New Mini Braille Notebook:

We have been asked to carry the following announcement:

Easier Ways has developed a new Mini Perma Notebook for Brailling telephone numbers, addresses, birthdays, appointments, etc. It is flat, no bulky binder. Fits easily into pocket or purse. Comes with refill containing fifty 3-by-5-inch, two-hole-punched, clear Perma plastic sheets. Makes extremely sharp Braille that lasts for years. Can add or remove a sheet easily. Can make a quick entry without removing a sheet. For further information contact Easier Ways, Inc., 2954 Shady Lane, Highlands Ranch, Colorado 80126, (303) 290-0987, fax (303) 290-6446, or e-mail <>.

Online Support Groups:

We have been asked to carry the following announcement:

Two online support groups for families with members affected with Laurence Moon Beidl Syndrome (LMBS) and retinitis pigmentosa (RP) are now available. Contact Sue McCoy, <>.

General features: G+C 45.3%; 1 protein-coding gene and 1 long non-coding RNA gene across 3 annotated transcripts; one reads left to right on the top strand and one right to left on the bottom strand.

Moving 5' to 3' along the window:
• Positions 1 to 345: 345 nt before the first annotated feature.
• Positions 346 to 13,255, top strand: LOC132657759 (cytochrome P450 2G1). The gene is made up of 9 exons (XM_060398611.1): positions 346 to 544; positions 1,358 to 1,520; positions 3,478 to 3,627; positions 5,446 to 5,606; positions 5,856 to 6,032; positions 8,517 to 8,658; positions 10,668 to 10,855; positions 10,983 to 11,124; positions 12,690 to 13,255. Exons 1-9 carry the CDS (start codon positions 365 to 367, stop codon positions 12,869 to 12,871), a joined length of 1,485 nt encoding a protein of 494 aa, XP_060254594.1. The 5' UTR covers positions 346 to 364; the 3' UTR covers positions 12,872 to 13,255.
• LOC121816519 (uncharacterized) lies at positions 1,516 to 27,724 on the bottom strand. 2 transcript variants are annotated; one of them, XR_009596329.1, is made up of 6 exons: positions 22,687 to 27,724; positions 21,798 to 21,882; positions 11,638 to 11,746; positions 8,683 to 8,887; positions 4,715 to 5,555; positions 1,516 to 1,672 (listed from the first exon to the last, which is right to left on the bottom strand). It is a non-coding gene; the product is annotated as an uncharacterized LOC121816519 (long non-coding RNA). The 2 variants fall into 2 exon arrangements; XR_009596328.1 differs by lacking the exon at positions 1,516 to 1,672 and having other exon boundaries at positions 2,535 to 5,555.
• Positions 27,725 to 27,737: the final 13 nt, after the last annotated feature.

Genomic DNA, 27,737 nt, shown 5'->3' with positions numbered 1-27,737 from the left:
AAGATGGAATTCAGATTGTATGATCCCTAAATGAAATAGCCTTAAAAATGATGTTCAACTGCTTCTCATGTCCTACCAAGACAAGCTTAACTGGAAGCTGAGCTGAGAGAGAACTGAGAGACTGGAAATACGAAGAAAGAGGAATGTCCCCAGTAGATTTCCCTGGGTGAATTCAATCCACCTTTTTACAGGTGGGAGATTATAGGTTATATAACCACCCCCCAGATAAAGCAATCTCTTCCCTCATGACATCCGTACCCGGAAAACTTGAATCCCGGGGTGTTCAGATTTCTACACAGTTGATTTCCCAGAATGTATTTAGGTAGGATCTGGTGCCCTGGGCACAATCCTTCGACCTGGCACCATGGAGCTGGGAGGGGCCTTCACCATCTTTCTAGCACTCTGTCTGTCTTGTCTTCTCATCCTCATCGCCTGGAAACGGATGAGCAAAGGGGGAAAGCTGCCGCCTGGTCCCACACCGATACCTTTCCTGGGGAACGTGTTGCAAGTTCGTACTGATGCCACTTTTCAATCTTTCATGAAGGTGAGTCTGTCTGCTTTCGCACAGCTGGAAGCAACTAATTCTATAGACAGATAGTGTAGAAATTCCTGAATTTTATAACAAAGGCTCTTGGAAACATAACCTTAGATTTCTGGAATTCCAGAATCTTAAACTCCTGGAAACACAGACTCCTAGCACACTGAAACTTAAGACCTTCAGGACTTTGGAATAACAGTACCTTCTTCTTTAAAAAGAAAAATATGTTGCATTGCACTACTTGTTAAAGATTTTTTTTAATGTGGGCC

Free Braille Books Available:

We have been asked to carry the following announcement:

The following Braille books are available to anyone who wishes to receive them: The American Vest Pocket Dictionary, The Cooking Class Cookbook, Easy Ways to Delicious Meals, Cooking with Betty Crocker Mixes, Muffin Mania, Stouffers, Better Homes and Gardens Salad Book, and Better Homes and Gardens Meat Cookbook. For more detailed information about each book or to make arrangements to receive them, call (541) 752-3325 or write Margaret and Charles Coe, 2655 N.W. Acey Place, Corvallis, Oregon 97330.

Transcription Service:

We have been asked to carry the following announcement:

Dot's Right is an inkprint-to-Braille transcription service. It transcribes a variety of materials: personal documents, training and technical manuals, restaurant menus, and more. The rates are reasonable, and the work is high quality. Contact Liz Conejo, Dot's Right, 1864 North Avenue 51, Los Angeles, California 90042, (323) 254-9213, or e-mail: <>.

Audio Darts Tournament: